The brain science behind learning a second language

The study of a second language modifies the structure of the brain, specifically the lower frontal cortex, which is the center of all areas of the brain and determines the personality of the individual.

The frontal cortex is a mass with layers of neurons that plays an important role in cognitive functions, such as thought, language, consciousness and memory.

Memory is a function of the brain that allows us to codify what we learn. At an early age bilingual education prepares the brain for different languages, a child who studies two languages ​​will be able to defend and speak it interchangeably, his brain retains and orders in a different way a greater number of words so that he can then access that information.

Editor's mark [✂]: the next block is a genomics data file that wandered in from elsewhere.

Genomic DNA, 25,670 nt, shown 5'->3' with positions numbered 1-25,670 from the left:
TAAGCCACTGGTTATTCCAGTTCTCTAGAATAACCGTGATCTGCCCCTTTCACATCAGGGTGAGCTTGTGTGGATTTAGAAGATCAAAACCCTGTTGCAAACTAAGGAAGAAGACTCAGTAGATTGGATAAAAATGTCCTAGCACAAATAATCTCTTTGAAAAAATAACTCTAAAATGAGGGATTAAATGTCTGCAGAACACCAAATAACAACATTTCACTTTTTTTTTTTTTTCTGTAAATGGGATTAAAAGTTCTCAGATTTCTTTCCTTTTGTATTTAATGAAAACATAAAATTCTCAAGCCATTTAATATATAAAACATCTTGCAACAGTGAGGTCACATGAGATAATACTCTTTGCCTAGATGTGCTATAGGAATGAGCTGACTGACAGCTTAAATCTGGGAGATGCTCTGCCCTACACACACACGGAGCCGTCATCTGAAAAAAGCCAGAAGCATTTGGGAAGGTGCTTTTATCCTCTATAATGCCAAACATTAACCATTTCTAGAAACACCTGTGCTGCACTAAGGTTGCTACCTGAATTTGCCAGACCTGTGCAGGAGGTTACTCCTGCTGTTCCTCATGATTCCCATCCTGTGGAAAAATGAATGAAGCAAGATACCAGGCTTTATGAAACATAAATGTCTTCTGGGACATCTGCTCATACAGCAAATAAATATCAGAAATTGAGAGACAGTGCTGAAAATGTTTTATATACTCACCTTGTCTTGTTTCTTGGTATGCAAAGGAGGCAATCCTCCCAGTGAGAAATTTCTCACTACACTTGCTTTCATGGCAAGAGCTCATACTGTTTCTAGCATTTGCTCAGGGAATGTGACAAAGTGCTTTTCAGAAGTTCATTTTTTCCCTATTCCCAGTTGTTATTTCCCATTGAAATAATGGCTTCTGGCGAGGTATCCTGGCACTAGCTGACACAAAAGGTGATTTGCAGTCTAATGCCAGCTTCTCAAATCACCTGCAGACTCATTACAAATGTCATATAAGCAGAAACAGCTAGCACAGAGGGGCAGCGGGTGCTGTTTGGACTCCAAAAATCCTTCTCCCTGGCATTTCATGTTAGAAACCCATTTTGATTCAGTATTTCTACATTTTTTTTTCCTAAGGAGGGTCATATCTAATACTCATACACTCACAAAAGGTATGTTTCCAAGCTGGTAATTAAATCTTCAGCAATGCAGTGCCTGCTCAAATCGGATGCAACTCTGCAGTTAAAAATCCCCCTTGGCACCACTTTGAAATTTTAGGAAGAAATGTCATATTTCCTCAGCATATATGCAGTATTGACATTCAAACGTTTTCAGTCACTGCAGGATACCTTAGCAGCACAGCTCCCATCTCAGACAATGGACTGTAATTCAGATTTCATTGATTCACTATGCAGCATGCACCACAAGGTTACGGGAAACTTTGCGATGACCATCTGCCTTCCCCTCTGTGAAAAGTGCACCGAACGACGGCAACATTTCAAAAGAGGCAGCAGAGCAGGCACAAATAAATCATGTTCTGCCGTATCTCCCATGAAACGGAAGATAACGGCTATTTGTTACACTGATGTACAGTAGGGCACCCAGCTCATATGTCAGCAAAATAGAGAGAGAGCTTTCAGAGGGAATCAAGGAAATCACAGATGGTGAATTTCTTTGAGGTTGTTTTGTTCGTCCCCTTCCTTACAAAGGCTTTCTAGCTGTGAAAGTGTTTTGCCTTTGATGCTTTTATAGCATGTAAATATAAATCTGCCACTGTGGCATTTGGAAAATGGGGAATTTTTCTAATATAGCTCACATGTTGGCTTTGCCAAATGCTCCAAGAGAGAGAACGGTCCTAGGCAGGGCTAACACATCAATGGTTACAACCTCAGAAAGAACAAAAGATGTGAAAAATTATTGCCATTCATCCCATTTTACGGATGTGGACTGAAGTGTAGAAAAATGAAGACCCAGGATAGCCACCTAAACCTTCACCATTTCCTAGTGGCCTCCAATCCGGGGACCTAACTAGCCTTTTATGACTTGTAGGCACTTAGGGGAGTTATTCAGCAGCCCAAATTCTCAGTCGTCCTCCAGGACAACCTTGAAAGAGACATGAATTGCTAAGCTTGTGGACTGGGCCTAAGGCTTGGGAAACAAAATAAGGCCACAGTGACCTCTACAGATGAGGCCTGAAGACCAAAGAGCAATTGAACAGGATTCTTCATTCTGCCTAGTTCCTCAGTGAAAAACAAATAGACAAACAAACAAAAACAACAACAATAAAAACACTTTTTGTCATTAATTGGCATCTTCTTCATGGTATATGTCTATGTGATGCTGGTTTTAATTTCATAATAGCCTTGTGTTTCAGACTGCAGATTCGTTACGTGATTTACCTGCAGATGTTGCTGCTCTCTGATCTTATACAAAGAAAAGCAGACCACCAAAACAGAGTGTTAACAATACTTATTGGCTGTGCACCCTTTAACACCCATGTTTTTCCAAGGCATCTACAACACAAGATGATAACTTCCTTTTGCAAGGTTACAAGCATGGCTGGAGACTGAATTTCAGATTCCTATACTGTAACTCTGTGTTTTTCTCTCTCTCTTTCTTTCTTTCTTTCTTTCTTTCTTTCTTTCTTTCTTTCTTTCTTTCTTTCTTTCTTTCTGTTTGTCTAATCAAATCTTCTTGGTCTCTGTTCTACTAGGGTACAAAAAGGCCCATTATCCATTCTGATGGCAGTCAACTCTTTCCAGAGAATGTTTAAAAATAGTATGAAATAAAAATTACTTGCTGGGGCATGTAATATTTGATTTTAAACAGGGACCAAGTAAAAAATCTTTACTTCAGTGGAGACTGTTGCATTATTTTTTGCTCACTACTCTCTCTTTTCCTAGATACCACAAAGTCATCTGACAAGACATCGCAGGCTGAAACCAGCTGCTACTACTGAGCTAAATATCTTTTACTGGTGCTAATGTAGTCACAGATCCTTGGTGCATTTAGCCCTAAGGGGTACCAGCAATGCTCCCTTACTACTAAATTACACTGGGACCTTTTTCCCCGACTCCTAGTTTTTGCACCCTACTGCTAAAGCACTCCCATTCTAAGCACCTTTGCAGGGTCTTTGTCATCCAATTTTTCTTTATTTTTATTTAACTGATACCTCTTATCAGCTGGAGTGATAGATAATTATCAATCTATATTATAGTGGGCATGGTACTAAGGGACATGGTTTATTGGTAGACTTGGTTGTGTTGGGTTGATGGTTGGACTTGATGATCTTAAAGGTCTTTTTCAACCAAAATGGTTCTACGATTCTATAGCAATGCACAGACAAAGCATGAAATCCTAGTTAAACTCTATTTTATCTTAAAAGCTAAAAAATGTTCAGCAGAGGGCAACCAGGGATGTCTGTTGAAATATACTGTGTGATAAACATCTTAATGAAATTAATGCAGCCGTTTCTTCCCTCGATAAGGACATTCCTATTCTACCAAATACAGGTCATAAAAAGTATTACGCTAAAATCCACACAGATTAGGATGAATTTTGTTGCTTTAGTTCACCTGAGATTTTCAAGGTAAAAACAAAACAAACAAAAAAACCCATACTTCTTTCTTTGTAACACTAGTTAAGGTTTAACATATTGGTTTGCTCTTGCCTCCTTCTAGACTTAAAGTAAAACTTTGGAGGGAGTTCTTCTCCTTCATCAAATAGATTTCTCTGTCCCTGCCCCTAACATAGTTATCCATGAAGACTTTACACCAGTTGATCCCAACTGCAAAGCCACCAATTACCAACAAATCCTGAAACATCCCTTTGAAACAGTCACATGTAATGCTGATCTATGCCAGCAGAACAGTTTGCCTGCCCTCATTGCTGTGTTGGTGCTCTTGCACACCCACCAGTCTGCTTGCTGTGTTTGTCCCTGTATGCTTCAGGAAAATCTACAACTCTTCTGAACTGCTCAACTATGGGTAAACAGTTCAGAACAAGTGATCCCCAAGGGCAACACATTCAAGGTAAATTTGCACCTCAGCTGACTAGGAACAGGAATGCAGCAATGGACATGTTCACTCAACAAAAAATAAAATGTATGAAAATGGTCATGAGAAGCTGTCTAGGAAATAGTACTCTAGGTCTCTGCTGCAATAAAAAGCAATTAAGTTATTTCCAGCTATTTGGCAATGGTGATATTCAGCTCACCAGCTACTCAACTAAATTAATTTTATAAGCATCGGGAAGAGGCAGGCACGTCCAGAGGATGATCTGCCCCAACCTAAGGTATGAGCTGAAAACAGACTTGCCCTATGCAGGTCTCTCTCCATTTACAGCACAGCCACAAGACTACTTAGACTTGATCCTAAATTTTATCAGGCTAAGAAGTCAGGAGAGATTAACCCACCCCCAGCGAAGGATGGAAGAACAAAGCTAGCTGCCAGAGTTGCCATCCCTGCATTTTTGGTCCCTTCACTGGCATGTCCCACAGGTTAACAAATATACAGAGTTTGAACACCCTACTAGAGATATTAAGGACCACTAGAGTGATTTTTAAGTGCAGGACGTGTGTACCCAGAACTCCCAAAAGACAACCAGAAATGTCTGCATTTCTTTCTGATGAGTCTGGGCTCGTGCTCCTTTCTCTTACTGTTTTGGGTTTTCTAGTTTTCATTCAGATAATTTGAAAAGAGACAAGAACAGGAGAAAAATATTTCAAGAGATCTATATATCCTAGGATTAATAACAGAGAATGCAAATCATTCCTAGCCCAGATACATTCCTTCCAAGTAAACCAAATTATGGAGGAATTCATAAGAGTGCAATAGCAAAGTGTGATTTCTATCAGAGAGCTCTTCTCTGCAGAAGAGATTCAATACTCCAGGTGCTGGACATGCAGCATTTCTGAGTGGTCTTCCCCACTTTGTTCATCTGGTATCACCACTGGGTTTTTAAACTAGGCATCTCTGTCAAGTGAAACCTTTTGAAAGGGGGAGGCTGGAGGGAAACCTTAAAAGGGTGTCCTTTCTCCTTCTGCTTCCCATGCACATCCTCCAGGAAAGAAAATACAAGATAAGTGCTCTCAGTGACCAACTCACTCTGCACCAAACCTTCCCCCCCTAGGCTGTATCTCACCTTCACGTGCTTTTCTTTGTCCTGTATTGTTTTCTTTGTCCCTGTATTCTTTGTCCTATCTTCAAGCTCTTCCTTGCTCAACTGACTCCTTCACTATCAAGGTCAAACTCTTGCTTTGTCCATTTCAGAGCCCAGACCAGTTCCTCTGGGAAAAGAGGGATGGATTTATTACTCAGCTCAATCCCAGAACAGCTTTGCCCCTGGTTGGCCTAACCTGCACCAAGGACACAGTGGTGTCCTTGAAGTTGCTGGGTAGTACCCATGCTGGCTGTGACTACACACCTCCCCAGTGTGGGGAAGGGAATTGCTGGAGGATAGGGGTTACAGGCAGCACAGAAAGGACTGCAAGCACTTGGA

A bilingual brain organizes more efficiently and effortlessly the learning of the two languages ​​beneficially influencing children’s memory. In adult ages the study of a language develops intelligence, balances aging and slows down the deterioration of the nervous system, delaying even Alzheimer’s.

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